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Community collaboration helps students forge careers in SEND

Community collaboration helps students forge careers in SEND

Awards, new career paths and finding a meeting space for a dedicated Wearside community group are all the results of a unique collaboration that began on campus.

When University of Sunderland academics were looking to develop Sports Coaching students and trainee PE teachers’ skills and confidence in the area of learning disabilities and inclusiveness, they teamed up with Sunderland People First Community Interest Company (SPF).

SPF campaigns to improve people’s lives and has championed the rights of people with learning disabilities and autistic people for over 20 years, they would regularly meet for a project called “Moving out of Lockdown at the University’s social and sports facility SU@CitySpace. But when the company lost funding for the project, and could no longer meet, academics came up with a solution.

John O’Leary, Senior Lecturer in Sports Science, devised a plan to help fund SPF advocates and learners by working alongside their final-year students through a new course module, Adapted Physical Activity. This offered the students real-world experience of working with clients of various abilities, integrating physical activity opportunities in a familiar setting at SU@CitySpace.

Meanwhile academic Dan Makaveli, lecturer in TV production, and founder of Media savvy and Diego’s Joint, a Sunderland based social enterprise non-profit company and café, offered a meeting space for SPF to run drop-in sessions for those who attended “Moving out of lockdown”.

Fast-forward two years later, and those students have now graduated, inspiring several to work in various Special Educational Needs Education (SEND) roles. SPF is also thriving as a company and recently presented John O’Leary with a Dedication to Inclusion Award 2023, for his continued support and driving forward connections for the group across the city.

John says: “SPF experienced knockbacks through lockdown but have shown incredible resilience to immerge from that experience stronger. I hope the collaboration with our students through the degree module has played a small part in that building process.

“This was all very much a team collaboration, but I’m honoured to receive this award from SPF. They are a truly amazing group of people, who were a privilege for our students to work alongside and learn from. Our hope is this the start of similar engagements with many other community groups in the future. We also aim to use this module as a catalyst to further incorporate inclusiveness and disability awareness throughout all our modules and programs in our future delivery.”

One of those students inspired by the collaboration is Daniel Mitton, 40, from Yeovil, who graduated with a First-Class Sports Coaching degree and is now on the Masters programme at Sunderland in Sport and Exercise Sciences. He says: “I was instantly embraced and treated as one of their own by Sunderland People First and felt very comfortable. It was a humbling experience that has further developed my coaching qualities and moreover, ever lasting friendships, within the community of Sunderland.”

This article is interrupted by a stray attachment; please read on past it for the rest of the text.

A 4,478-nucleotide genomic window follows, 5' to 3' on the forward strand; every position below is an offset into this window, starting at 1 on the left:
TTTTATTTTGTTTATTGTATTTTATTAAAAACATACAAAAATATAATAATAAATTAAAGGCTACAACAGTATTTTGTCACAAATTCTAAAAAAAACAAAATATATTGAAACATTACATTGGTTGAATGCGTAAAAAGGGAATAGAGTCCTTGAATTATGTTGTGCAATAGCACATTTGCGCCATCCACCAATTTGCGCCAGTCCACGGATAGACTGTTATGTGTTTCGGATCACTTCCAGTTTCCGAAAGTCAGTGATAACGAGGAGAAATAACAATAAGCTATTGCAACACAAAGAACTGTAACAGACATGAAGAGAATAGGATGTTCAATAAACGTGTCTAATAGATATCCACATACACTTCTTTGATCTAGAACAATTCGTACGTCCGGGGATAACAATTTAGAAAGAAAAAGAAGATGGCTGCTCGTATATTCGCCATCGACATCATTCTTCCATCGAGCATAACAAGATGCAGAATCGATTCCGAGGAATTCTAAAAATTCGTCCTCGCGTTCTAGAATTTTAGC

Jordan Latimer, 26, from Manchester, is now studying a PGCE in Post Compulsory Education and Training (PCET), at Sunderland, specialising within SEND, thanks to the impact the Adapted Physical Activity module had on him.

“It was probably my favourite module of final year,” he said. “It was well organised and the hands-on experience with Sunderland People First benefitted all the students who went on to pursue a PGCE. 

“It has also been one of the major decisions to teach in SEND. Each lesson was different and we had a vast amount of experience delivered to us. Each lesson we saw ourselves improve. I think everyone enjoyed.”

Lisa Clark, SPF CEO said: “All that we do at SPF is about inclusion and people with a learning disability and autistic people are at the heart of all we do. This was a great way of rekindling what we had lost with the Moving out of Lockdown project, so when we were approached by John O’Leary with this opportunity we jumped at the chance.

Not only were people who we support getting the opportunity again to do sports activities, they were doing something that was totally inclusive.  They were also helping students from the university to broaden their life and work skills, and why we chose John for the Inclusion Award.”

Through the collaboration, the University and SPF also partnered with Adventure Sunderland, a charitable Trust offering water sports and land-based activities. This culminated at the end of the module with all participants engaging in outdoor educational water-based session.

To ensure the collaboration was a success, expertise was also drawn within and from outside the university, which included Natalie Lyon, an Academic Tutor in Dance, Jen Chesterson, Senior Lecturer in Childhood Physiotherapy, Kevin Darke, the Disability Lead at the Beacon of Light, and Amber Clark, a Development/ Wellness Worker from SPF.

AK teaching, a regional independent education recruitment company specialising in SEND, also supported the students, organising SEND placement opportunities in schools.

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